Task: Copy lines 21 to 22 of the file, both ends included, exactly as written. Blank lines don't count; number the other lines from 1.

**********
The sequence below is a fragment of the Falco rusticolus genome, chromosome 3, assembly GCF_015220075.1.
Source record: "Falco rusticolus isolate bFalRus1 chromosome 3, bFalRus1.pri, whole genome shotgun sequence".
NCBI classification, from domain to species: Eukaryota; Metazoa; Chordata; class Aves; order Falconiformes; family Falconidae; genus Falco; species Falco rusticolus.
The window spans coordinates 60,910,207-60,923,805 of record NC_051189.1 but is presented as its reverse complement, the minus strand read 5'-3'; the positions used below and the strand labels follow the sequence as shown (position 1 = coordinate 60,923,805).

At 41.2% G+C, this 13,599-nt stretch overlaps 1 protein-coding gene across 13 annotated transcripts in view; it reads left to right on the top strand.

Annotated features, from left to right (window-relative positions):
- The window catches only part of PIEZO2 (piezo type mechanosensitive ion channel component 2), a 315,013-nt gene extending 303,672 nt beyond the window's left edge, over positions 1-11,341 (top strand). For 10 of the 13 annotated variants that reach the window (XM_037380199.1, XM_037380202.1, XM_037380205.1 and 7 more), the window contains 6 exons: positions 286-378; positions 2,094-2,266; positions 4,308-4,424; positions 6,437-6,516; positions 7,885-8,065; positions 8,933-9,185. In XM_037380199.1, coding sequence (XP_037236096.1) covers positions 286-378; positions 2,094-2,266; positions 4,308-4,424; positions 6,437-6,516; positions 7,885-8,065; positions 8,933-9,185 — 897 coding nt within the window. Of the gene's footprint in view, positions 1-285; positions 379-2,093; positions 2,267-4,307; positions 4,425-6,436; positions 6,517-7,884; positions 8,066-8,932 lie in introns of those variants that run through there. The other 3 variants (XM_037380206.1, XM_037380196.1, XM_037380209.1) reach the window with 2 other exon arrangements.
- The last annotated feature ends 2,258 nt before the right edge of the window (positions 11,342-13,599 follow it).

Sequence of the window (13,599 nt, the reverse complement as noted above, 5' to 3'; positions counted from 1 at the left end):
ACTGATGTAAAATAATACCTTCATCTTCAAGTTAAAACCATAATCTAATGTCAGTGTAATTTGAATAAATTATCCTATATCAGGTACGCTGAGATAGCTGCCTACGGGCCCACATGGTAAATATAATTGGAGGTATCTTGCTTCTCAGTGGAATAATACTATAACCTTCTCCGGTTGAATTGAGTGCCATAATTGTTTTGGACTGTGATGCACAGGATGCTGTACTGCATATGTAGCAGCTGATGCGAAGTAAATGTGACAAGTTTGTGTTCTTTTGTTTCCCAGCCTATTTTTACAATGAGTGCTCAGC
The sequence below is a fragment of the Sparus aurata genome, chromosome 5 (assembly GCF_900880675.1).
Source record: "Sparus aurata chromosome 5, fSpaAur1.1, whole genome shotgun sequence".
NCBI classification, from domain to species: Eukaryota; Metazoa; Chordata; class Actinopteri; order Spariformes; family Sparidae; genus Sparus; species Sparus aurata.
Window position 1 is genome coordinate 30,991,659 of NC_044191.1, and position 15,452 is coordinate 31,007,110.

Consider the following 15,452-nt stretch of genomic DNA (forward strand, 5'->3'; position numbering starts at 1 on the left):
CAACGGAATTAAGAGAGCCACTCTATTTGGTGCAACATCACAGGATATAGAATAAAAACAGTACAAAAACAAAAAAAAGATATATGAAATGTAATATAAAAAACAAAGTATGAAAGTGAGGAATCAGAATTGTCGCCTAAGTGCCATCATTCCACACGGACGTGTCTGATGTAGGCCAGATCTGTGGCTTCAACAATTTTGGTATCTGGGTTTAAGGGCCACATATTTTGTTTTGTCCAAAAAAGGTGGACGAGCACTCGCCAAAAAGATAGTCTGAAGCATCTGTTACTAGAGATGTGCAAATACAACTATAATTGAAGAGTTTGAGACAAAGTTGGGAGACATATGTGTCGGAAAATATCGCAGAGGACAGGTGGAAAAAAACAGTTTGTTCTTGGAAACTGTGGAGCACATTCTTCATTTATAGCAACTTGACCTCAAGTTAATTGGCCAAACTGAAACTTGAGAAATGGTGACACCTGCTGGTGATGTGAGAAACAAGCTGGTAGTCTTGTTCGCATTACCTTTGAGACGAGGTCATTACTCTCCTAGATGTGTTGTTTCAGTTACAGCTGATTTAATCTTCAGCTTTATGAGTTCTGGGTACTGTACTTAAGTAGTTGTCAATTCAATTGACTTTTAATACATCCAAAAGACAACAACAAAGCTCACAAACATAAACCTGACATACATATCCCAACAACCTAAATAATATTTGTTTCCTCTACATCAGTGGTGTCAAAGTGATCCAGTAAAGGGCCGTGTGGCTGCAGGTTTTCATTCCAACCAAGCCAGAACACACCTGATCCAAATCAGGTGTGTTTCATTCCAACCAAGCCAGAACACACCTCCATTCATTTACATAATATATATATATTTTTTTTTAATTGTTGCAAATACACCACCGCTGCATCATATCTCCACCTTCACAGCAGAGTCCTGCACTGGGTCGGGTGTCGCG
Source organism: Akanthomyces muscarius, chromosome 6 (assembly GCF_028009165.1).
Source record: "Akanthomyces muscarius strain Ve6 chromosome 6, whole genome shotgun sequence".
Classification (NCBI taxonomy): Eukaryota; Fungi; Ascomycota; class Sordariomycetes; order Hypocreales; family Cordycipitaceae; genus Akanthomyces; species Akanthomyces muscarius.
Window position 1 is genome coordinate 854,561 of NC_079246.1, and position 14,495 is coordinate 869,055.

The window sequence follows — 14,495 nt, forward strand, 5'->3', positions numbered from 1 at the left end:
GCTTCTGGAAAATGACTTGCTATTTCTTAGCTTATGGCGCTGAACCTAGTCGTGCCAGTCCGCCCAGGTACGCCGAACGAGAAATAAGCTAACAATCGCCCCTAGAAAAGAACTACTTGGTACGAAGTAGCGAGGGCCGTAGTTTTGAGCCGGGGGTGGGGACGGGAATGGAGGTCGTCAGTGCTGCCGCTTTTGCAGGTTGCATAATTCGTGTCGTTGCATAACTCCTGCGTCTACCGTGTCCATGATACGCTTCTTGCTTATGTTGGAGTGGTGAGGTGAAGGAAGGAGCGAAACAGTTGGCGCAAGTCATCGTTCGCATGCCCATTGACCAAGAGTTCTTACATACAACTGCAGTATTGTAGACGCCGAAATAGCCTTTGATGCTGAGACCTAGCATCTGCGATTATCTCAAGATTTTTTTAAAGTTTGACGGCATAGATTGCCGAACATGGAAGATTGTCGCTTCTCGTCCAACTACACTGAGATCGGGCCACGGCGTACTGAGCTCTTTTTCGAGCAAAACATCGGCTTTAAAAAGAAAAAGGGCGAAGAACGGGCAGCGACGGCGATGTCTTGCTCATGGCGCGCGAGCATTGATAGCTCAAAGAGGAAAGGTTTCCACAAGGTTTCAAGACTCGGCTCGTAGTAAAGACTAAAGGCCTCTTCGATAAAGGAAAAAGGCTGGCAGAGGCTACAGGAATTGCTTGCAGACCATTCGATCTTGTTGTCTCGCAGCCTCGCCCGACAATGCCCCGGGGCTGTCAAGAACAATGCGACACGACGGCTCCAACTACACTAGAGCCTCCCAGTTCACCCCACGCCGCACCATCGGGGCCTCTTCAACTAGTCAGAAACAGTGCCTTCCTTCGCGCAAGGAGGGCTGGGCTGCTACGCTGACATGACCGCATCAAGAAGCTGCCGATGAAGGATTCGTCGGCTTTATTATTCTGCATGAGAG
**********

The window sequence follows — 14,495 nt, forward strand, 5'->3', positions numbered from 1 at the left end:
GCTTCTGGAAAATGACTTGCTATTTCTTAGCTTATGGCGCTGAACCTAGTCGTGCCAGTCCGCCCAGGTACGCCGAACGAGAAATAAGCTAACAATCGCCCCTAGAAAAGAACTACTTGGTACGAAGTAGCGAGGGCCGTAGTTTTGAGCCGGGGGTGGGGACGGGAATGGAGGTCGTCAGTGCTGCCGCTTTTGCAGGTTGCATAATTCGTGTCGTTGCATAACTCCTGCGTCTACCGTGTCCATGATACGCTTCTTGCTTATGTTGGAGTGGTGAGGTGAAGGAAGGAGCGAAACAGTTGGCGCAAGTCATCGTTCGCATGCCCATTGACCAAGAGTTCTTACATACAACTGCAGTATTGTAGACGCCGAAATAGCCTTTGATGCTGAGACCTAGCATCTGCGATTATCTCAAGATTTTTTTAAAGTTTGACGGCATAGATTGCCGAACATGGAAGATTGTCGCTTCTCGTCCAACTACACTGAGATCGGGCCACGGCGTACTGAGCTCTTTTTCGAGCAAAACATCGGCTTTAAAAAGAAAAAGGGCGAAGAACGGGCAGCGACGGCGATGTCTTGCTCATGGCGCGCGAGCATTGATAGCTCAAAGAGGAAAGGTTTCCACAAGGTTTCAAGACTCGGCTCGTAGTAAAGACTAAAGGCCTCTTCGATAAAGGAAAAAGGCTGGCAGAGGCTACAGGAATTGCTTGCAGACCATTCGATCTTGTTGTCTCGCAGCCTCGCCCGACAATGCCCCGGGGCTGTCAAGAACAATGCGACACGACGGCTCCAACTACACTAGAGCCTCCCAGTTCACCCCACGCCGCACCATCGGGGCCTCTTCAACTAGTCAGAAACAGTGCCTTCCTTCGCGCAAGGAGGGCTGGGCTGCTACGCTGACATGACCGCATCAAGAAGCTGCCGATGAAGGATTCGTCGGCTTTATTATTCTGCATGAGAG